Ethereum is still tanking and many point to poor sentiment and short trading; one thing is for sure, ICO sell-offs certainly isn't helping.
Since May we have seen an unfortunate reversal for Ethereum that hasn’t stopped thus far.
This dramatic reversal is fairly typical of most cryptocurrencies at present, but ETH seems to be taking a particularly hard beating. In the past week alone ETH is down almost 33%, but why?
Some point to the rise in short positions which recently reached an all-time high, with hacked reporting that Bitfinex alone holds 208,689 short positions. Breaking the previous record by approximately 5000.
Bitmex’s introduction of the ETH perpetual swap also shares the blame which allows shorts with up to 100x leverage. One person pointed out that since the start of these contracts in august ETH had fallen by around 57%.
More notably however and especially witnessed this week was a sell-off of ETH raised during ICOs, which seems to have negatively impacted price. This is something which has forever been warned about during Initial coin offerings, with some projects even going as far as promising consumers that they won't sell until a specified date. This hasn’t stopped some, however, as one Twitter user pointed out recently:
ICOs have spent over $30 million worth of ETH this week (153,500 ETH).— Kevin Rooke (@kerooke) September 11, 2018
This is more than any week since March 2018.
The scary part? These ICOs still have over $600,000,000 worth of treasury ETH in their accounts (3,000,000+ ETH).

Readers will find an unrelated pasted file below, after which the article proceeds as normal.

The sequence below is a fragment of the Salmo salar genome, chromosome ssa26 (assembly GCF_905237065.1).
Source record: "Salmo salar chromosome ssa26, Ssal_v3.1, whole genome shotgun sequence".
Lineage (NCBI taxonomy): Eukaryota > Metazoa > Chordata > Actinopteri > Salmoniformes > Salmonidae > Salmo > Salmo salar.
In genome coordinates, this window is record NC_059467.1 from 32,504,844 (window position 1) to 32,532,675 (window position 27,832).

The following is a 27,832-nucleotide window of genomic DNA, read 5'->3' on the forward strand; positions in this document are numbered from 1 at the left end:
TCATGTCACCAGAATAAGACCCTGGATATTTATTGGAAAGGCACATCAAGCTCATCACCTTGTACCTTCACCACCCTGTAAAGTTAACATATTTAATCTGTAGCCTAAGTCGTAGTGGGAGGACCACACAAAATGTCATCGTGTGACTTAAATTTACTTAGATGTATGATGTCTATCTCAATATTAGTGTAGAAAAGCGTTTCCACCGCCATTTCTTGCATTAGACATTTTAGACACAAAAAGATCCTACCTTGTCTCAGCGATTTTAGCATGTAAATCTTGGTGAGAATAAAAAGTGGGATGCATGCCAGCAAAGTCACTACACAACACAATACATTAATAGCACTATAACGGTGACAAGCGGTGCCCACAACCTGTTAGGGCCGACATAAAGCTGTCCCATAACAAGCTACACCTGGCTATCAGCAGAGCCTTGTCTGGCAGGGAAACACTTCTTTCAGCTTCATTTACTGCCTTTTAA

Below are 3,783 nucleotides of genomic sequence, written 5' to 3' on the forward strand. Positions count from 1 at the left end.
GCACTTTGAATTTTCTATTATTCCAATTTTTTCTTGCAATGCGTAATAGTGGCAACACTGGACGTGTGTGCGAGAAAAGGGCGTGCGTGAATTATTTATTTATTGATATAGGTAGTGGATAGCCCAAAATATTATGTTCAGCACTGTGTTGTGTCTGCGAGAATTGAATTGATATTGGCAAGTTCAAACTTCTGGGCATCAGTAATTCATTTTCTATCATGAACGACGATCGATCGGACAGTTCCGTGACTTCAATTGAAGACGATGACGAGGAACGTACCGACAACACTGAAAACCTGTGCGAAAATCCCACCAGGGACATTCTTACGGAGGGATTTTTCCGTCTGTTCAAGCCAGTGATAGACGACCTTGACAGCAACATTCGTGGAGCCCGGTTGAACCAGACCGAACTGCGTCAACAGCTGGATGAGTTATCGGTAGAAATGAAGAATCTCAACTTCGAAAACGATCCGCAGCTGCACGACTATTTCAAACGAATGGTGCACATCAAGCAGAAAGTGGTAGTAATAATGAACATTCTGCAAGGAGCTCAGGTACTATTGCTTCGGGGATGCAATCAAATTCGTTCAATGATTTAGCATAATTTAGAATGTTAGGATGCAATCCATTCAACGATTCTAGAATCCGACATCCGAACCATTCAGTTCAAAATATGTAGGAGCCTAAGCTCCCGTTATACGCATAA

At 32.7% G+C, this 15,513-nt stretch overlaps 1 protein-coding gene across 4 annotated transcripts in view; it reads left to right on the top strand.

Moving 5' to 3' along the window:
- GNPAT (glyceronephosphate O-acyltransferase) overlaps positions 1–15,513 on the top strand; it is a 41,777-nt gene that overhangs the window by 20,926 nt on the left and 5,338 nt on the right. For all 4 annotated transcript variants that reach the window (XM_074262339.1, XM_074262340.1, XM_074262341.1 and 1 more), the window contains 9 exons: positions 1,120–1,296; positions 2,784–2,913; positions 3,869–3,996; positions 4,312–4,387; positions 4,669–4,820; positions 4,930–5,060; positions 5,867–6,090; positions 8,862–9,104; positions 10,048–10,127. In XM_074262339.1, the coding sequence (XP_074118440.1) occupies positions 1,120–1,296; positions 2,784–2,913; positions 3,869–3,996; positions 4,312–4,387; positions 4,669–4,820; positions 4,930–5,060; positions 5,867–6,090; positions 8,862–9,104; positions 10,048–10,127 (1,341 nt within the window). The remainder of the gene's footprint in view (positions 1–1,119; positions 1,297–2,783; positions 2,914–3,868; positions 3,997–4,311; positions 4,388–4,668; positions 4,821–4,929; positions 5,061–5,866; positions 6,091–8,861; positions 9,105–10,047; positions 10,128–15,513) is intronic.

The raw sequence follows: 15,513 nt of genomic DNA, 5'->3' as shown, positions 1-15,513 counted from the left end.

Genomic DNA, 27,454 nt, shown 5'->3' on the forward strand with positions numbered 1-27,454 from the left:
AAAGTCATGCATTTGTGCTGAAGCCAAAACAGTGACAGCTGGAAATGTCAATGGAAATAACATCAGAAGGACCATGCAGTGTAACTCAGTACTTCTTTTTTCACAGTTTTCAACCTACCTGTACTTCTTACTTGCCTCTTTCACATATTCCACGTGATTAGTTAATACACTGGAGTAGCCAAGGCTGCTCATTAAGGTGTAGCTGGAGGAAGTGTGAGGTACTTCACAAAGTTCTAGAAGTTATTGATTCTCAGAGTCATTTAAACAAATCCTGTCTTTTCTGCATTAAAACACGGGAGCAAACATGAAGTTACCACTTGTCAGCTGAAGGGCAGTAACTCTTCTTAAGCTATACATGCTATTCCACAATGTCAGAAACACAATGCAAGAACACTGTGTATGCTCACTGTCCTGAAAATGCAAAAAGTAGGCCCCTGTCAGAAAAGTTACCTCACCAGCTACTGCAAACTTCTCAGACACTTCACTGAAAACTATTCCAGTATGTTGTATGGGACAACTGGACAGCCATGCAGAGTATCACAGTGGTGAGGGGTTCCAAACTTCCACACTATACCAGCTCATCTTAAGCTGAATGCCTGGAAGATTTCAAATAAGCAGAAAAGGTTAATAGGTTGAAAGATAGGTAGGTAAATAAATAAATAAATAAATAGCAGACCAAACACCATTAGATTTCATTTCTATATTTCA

Will they sell? Will they hold? 🤷♂️ pic.twitter.com/DlGGziEBAZ
Transferred Out =/ Spent.— Alex Krüger 🇦🇷 (@Crypto_Macro) August 24, 2018
It is perhaps understandable that projects which raised money at the top of ETH’s peak are tired of seeing their profits dwindle and wish to escape any more pain. Unfortunately for the rest – hodlers and projects alike – a further sell-off won't help ease the pain.
Biswa Das a crypto hudge fund manager shared a similar sentiment when he spoke to Bloomberg of these ICO dumps. However, he argued that in the long term this is potential to recover as long as demand to build projects on the Ethereum network holds.
Unfortunately, it seems this is somewhat unlikely in the short term; a recent report by GreySpark Partners observed that half of all ICOs launched since 2014 failed to raise any money.
There is still hope, that these diminishing returns could potentially be rectified once the highly anticipated institutional money fully enters the fray.